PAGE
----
Annie Hall Reviews
What's so great about this movie are all the different methods that Allen utilizes for humor. He's breaking the 4th wall, he's showing silly flashbacks, he's even giving us subtitles that tell us the characters' thoughts in contrast to what their mouths are saying. All that, and there's loads of witty dialogue as well. These are all techniques that work perfectly for me. I almost would have liked to see more breaking of the 4th wall, because those were the moments I was laughing the most.
In my limited experience, Woody Allen has a very particular way of writing dialogue, and I'm glad he acts in the lead role here to deliver a lot of it. I've found that it can sometimes be off-putting when Allen's words come out of other actors' mouths, but I don't have to deal with that in Annie Hall. Diane Keaton is great as the titular romantic counterpart, and she has great timing with Allen. I didn't realize how great the timing was until there is a scene that literally shows him interacting with other women and not connecting on any of his jokes.
To be fair, there are some jokes that fall flat, and I think some scenes are weaker than others. There's even one section of the film that I was worried it was getting too sidetracked and I didn't know where it was going. But the film recovered quickly, and as a total package it is a movie that I loved. It had me chuckling throughout, and actually made me think about what holds relationships together and how they can fall apart. Annie Hall is definitely fighting with Midnight in Paris for the title of my favorite Woody Allen film. When he sticks with comedy, it works perfectly for me.
I got it.
Allen is actually shown enjoying himself w Keaton, and it makes this whole film transcend the dire selfish creep that Allen characterises otherwise.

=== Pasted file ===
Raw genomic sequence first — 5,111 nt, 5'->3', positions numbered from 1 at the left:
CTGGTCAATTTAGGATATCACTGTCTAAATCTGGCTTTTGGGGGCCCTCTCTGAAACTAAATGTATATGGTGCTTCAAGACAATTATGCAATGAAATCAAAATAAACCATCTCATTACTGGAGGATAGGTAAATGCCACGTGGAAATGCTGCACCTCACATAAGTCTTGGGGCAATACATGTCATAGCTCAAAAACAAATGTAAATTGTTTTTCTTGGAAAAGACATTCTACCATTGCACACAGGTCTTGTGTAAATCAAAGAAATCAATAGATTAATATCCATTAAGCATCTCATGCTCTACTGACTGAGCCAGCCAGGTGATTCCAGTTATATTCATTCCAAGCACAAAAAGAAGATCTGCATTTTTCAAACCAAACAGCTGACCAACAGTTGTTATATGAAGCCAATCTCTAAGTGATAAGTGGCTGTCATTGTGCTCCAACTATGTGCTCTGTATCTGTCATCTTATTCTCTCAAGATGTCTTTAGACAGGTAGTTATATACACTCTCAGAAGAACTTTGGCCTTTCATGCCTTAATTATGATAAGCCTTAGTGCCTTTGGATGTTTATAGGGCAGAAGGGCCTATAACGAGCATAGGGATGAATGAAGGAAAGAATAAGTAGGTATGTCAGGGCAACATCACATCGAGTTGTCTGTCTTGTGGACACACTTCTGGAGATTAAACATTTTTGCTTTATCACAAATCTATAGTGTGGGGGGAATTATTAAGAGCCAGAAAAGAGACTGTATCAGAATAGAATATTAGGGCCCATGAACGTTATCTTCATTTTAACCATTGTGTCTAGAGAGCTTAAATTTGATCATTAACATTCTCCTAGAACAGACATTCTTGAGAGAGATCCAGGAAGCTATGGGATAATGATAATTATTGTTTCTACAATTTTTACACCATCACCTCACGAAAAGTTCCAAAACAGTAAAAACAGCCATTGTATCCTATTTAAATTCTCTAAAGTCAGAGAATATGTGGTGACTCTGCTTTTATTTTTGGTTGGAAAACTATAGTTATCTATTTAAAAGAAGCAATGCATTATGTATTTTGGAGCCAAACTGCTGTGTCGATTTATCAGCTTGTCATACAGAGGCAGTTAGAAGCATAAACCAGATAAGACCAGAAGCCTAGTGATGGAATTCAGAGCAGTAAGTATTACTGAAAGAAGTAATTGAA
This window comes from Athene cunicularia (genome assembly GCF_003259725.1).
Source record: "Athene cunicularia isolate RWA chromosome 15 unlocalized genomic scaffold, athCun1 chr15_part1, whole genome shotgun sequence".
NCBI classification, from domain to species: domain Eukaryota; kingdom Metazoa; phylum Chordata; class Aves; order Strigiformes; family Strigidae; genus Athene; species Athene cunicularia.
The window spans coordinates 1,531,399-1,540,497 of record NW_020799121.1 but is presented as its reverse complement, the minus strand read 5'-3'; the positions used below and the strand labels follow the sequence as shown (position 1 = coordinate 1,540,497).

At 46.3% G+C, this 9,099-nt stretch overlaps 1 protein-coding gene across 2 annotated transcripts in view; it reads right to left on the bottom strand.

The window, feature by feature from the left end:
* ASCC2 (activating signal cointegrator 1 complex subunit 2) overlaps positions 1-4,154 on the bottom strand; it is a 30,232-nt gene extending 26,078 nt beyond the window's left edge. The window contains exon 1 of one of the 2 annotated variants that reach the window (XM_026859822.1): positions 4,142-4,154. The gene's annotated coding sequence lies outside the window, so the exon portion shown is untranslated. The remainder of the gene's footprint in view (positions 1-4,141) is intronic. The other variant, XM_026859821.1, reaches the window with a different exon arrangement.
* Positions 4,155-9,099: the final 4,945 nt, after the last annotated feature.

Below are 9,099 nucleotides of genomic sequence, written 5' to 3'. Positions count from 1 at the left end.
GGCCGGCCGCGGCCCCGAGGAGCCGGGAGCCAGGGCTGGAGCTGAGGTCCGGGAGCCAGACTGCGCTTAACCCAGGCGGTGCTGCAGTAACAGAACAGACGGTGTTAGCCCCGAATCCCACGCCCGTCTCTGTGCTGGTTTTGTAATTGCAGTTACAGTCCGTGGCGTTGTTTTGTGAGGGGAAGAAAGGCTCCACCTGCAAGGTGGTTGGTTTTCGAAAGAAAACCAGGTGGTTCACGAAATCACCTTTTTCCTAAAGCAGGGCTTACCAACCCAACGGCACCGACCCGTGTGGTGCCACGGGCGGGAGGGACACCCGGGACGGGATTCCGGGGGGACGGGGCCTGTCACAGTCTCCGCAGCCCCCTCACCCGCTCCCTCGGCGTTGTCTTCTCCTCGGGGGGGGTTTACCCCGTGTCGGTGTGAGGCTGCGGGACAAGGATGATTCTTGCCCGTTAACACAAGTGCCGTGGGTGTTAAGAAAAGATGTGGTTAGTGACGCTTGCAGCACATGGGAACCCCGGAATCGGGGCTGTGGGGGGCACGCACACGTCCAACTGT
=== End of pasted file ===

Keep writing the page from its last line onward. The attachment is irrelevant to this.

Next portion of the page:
He smirks often and has fun!
This is the culmination of the intriguing bits that make up Woody Allen's comedy without wasting too much time on any one of his many character pitfalls.
You will love or hate this.
It hits all the bases of fun entertainment, and was picture of the year for 1977, beating out Star Wars.
Not for everyone tho - who might find the characters annoying. It IS Woody Allen..
4 out of 5 smirky glances
"But we need the eggs". Gran final.
Roughly, this is the story of a relationship and what Allen's character Alvy learns from it. It's almost entirely dialogue-driven, with little or no actual plot action. That dialogue, however, is fast and witty, even by today's standards. Told out of sequence and with various asides directly to the audience, this film finds new ways to inform the viewers what Alvy is feeling. There is a split-screen scene where two families in different locations talk to each other about their respective offspring. There's an animated scene that serves as a transition between settings.
I found, 40 years later, that the energy dwindles in the second half. It seems as if Allen couldn't find a way to wrap it up, so it just peters out. I recall that Annie's fashion sense was very influential in the late '70s, but it's hard to say that the film's visual style overall was as enduring.